Any given back issue of The Nation is full of interesting little tidbits: editorials that could have been written yesterday; book reviews of classics and forgotten tomes; news items that alter what we think we know about an event in history; essays that only need to be dusted off to shimmer again and shine. Reading old clippings from the magazine both provides surprising context for the news today—the first thing one learns is that the world has always been falling apart—and helps us realize the continuities of what The Nation, in its first issue, called “the conflict of ages, the great strife between the few and the many, between privilege and equality, between law and power, between opinion and the sword.” Today we look at the issue of October, 29, 1938.
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A brief entertaining blurb in the first section of the magazine, “The Shape of Things,” went as follows:
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On the next page, an editorial, “Taking Stock” tries to plot “a consistent, democratic foreign policy” in the wake of Munich, which The Nation described as a disastrous betrayal. Even the relatively well-intentioned stances of the Roosevelt administration were not sufficient to the needs of the moment, the editors warned: “That strange mixture of democratic good-will, moral indignation, irresponsible detachment, and a sharp nose for profits that characterizes our foreign policy has, we fear, all the earmarks of the current American mood. Liberal opinion must agree on the elements of a program and then press them upon the people and the government.”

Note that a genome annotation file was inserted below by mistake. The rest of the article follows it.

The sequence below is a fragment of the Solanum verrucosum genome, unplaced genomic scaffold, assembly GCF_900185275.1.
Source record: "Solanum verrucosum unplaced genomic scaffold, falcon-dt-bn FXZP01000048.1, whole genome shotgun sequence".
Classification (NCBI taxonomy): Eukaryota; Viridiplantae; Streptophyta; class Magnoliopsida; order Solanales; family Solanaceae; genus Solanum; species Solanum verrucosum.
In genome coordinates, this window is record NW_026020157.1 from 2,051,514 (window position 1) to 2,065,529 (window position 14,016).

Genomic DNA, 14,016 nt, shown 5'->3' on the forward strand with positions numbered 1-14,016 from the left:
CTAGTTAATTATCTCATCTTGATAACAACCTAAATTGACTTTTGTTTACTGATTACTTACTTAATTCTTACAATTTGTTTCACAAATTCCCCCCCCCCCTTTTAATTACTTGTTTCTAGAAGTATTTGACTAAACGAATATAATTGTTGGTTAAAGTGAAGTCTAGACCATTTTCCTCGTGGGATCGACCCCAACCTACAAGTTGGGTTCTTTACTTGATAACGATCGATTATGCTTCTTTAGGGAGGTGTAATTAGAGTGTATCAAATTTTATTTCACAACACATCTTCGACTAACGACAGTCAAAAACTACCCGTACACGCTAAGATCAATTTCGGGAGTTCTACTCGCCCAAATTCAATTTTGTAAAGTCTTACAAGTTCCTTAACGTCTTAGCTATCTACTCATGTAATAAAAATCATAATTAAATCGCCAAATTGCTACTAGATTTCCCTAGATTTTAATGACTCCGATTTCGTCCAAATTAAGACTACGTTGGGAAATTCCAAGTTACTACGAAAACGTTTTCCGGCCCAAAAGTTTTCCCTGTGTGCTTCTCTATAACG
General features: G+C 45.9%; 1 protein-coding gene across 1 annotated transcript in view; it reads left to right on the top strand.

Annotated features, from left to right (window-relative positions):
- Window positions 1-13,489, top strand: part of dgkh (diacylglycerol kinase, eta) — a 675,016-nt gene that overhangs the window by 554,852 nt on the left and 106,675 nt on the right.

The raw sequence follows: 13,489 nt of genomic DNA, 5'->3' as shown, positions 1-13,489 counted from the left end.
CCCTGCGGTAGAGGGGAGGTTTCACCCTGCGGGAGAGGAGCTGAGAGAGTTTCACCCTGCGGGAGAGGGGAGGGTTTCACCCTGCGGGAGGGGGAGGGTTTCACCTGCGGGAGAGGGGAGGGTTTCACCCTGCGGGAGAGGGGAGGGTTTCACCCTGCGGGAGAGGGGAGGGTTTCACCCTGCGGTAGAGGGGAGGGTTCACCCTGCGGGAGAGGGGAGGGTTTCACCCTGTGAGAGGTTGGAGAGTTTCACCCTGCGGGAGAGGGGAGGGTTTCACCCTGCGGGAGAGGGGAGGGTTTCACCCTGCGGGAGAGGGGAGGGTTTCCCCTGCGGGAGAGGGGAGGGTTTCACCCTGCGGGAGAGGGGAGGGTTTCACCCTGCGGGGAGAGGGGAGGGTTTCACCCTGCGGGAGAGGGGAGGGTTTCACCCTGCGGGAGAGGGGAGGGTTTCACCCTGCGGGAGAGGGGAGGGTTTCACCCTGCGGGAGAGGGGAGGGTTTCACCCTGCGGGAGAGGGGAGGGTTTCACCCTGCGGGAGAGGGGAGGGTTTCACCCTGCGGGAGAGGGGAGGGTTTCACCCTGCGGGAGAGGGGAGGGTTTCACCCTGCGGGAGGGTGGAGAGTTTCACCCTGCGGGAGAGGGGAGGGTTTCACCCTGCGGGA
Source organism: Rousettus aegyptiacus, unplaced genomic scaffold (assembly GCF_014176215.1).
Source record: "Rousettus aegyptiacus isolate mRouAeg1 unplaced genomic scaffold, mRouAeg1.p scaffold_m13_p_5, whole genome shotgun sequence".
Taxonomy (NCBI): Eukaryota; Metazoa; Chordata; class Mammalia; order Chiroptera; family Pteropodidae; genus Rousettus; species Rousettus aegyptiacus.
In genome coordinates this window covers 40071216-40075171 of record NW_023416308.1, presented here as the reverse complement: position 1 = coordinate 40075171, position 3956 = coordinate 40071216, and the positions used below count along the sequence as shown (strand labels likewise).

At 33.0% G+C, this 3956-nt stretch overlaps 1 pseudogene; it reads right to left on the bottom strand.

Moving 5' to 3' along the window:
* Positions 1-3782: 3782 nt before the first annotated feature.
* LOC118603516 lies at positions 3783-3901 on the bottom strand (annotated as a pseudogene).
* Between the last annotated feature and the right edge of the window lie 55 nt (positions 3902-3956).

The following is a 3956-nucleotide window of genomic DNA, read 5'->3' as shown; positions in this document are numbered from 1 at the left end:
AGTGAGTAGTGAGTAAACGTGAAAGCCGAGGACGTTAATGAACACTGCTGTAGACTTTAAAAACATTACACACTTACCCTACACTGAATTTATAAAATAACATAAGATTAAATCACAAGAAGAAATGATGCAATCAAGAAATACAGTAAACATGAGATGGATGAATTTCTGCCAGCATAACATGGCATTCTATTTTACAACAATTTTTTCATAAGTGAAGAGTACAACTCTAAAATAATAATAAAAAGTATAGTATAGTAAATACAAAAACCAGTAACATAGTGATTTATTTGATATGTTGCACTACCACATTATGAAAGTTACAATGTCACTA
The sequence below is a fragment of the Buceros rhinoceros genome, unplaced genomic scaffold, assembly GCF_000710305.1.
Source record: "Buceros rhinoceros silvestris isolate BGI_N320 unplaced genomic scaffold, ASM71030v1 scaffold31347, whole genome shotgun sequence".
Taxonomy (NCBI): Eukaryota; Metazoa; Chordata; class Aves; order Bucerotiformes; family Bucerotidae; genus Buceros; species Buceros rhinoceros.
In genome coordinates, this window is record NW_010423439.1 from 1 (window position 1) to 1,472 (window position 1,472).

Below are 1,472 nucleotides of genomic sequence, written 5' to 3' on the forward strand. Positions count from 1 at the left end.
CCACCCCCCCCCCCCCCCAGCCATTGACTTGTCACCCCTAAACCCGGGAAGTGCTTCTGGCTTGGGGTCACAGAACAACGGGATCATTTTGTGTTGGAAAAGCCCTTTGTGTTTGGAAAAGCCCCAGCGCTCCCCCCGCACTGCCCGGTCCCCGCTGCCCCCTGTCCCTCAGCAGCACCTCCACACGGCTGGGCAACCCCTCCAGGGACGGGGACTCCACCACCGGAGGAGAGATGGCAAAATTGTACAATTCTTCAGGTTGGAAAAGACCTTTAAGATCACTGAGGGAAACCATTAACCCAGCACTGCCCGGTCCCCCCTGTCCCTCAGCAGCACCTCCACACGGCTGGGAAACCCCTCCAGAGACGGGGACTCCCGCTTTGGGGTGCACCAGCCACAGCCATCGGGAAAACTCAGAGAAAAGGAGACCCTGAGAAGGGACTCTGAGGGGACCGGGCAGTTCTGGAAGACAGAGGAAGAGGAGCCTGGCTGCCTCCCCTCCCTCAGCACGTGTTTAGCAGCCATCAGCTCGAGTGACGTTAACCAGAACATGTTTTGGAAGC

Moreover, the editorial continued, Ambassador Joseph Kennedy, the future president’s father, should be recalled from London: “His boyish enthusiasm for collaboration with dictators is as shocking today as it may prove troublesome tomorrow, and it affords a striking symbol of all that we must oppose.”
Fourth on a list of “points of immediate policy on which liberals can agree” was this foreboding item: “We must be bold and humane in our treatment of the refugee problem. A willingness to take in a fair share of the homeless victims of Hitler would do more than diplomacy or financial backing to induce other countries to open their doors.” During the war, The Nation regularly, passionately and, in the end, unsuccessfully called for the admission of refugees, especially cast-off European Jews, to the United States, but I had not realized it sounded the call so early.
“As a nation we are heading into responsibilities and dangers new in our experience,” the editorial concluded. “Let us be certain at least that our government approaches them along a road that avoids the ambuscades of Chamberlain diplomacy.”
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At the end of the issue, where the Letters to the Editors section then ran, there appears a letter written by Raif N. Khuri, “Palestine Arab Delegate to the Second World Youth Congress,” a gathering the previous summer held at Vassar College in Poughkeepsie. Khuri was responding to a report from October 4 by the Nation correspondent Albert Viton, describing the ongoing Arab uprising against British rule in Palestine. The Nation largely supposed Zionism at the time, but not quite as vigorously or unambiguously as it did in the late 1940s, when editor and publisher Freda Kirchwey was probably the most influential and visibile liberal Zionist in the United States. In a news blurb at the beginning of the issue we are currently examining, The Nation argued that looming British suppression of the Arab revolt meant Jews